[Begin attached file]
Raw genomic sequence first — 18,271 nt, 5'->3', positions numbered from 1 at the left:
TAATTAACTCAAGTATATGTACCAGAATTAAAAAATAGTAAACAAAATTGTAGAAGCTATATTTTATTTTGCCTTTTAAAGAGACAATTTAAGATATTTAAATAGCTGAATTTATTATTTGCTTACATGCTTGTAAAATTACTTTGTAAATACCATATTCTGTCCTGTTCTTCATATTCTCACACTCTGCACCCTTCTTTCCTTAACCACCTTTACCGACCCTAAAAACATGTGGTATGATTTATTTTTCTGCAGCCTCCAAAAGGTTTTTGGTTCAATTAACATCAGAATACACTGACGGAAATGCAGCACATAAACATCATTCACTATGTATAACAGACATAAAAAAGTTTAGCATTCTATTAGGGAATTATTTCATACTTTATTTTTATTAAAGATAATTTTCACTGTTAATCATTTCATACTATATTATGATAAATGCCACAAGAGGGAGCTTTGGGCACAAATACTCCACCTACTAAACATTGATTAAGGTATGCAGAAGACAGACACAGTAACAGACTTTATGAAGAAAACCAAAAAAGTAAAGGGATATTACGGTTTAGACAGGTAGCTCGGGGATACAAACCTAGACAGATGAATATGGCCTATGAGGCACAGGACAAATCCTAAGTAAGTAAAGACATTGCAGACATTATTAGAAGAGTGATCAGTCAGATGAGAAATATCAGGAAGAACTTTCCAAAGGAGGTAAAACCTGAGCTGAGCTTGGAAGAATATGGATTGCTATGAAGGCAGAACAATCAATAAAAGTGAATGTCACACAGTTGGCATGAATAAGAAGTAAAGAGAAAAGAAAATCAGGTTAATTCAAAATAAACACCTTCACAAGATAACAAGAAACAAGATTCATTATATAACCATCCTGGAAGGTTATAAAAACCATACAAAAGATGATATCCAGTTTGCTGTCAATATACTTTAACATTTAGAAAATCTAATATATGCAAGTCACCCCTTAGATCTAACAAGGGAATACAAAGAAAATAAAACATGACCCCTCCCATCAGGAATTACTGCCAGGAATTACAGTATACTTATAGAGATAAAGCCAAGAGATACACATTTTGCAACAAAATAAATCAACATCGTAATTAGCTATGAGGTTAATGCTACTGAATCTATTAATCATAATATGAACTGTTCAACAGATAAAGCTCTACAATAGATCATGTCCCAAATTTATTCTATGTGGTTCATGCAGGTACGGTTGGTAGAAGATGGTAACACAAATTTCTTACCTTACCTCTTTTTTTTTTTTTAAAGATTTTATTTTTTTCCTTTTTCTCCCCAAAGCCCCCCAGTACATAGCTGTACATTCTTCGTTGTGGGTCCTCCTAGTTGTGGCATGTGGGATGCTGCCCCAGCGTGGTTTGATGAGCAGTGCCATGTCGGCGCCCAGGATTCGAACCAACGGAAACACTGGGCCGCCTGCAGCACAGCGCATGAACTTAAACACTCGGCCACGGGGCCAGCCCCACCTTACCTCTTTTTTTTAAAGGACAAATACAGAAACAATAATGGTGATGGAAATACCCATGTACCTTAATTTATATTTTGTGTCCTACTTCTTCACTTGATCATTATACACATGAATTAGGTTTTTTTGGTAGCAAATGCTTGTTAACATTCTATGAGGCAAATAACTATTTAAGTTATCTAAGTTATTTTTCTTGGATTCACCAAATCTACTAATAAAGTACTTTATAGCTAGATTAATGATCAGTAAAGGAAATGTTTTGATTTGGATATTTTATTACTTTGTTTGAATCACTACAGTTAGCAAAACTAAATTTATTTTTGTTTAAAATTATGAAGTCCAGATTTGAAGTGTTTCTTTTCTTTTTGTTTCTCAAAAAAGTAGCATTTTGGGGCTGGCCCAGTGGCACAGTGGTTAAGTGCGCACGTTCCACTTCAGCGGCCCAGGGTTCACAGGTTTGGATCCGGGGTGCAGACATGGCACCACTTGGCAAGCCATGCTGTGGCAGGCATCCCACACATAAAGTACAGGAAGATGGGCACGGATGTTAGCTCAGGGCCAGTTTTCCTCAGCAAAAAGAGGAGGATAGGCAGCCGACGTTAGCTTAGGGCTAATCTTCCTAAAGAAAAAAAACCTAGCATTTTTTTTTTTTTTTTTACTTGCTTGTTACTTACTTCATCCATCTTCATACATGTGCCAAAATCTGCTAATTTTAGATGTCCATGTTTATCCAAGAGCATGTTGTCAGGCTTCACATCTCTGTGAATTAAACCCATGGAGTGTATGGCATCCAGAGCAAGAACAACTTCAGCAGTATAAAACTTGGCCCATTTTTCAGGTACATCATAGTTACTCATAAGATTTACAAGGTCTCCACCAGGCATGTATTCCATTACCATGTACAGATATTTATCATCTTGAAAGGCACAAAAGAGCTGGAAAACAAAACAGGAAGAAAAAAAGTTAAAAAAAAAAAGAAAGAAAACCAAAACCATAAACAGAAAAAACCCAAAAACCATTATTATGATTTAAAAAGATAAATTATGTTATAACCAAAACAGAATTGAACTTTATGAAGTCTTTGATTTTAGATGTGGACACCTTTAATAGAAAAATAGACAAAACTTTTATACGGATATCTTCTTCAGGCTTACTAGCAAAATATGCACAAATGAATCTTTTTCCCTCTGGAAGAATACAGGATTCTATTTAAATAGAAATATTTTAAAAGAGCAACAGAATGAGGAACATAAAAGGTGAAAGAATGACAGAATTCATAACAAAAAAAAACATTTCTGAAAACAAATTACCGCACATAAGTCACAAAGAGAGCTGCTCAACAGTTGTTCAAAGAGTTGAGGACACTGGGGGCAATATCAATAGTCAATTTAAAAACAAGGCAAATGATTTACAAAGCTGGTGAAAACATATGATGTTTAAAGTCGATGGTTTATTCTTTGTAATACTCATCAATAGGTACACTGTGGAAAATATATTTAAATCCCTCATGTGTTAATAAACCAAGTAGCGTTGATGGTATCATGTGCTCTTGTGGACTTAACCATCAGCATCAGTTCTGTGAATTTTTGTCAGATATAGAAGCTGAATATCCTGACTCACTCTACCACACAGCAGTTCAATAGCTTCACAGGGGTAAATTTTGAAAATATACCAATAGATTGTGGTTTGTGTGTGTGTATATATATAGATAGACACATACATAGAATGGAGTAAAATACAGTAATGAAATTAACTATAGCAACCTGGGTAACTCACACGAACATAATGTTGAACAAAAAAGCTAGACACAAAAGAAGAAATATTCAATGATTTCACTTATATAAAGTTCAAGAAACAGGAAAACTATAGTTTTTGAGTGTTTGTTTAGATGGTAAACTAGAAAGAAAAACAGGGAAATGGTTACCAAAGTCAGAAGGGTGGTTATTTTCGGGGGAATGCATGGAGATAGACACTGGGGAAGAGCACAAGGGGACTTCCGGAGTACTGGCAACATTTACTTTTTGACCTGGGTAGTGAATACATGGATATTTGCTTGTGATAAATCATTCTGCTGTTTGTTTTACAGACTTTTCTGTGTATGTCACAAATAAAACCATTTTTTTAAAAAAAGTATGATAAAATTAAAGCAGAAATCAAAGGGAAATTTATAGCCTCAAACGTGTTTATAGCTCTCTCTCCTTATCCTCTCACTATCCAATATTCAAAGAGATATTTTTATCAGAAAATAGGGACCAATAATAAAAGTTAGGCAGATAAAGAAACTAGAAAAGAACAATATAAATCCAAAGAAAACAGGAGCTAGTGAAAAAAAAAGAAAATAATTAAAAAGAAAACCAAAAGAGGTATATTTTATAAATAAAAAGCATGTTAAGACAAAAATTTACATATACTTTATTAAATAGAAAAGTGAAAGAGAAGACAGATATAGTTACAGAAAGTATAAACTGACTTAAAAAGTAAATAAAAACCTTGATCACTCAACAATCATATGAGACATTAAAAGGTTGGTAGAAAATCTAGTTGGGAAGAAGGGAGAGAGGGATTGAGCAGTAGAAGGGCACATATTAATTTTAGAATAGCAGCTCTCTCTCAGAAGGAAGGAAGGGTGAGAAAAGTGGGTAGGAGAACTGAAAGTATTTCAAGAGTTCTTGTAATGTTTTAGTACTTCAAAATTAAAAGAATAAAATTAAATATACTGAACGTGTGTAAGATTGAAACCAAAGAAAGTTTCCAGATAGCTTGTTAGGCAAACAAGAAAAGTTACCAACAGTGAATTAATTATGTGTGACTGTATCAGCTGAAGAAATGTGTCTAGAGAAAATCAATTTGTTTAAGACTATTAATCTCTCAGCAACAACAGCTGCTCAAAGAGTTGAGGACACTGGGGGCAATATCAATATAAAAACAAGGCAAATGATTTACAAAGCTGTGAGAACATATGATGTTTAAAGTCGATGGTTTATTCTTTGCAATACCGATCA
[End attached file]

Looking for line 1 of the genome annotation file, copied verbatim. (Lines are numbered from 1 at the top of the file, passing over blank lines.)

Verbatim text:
Raw genomic sequence first — 18,271 nt, 5'->3', positions numbered from 1 at the left: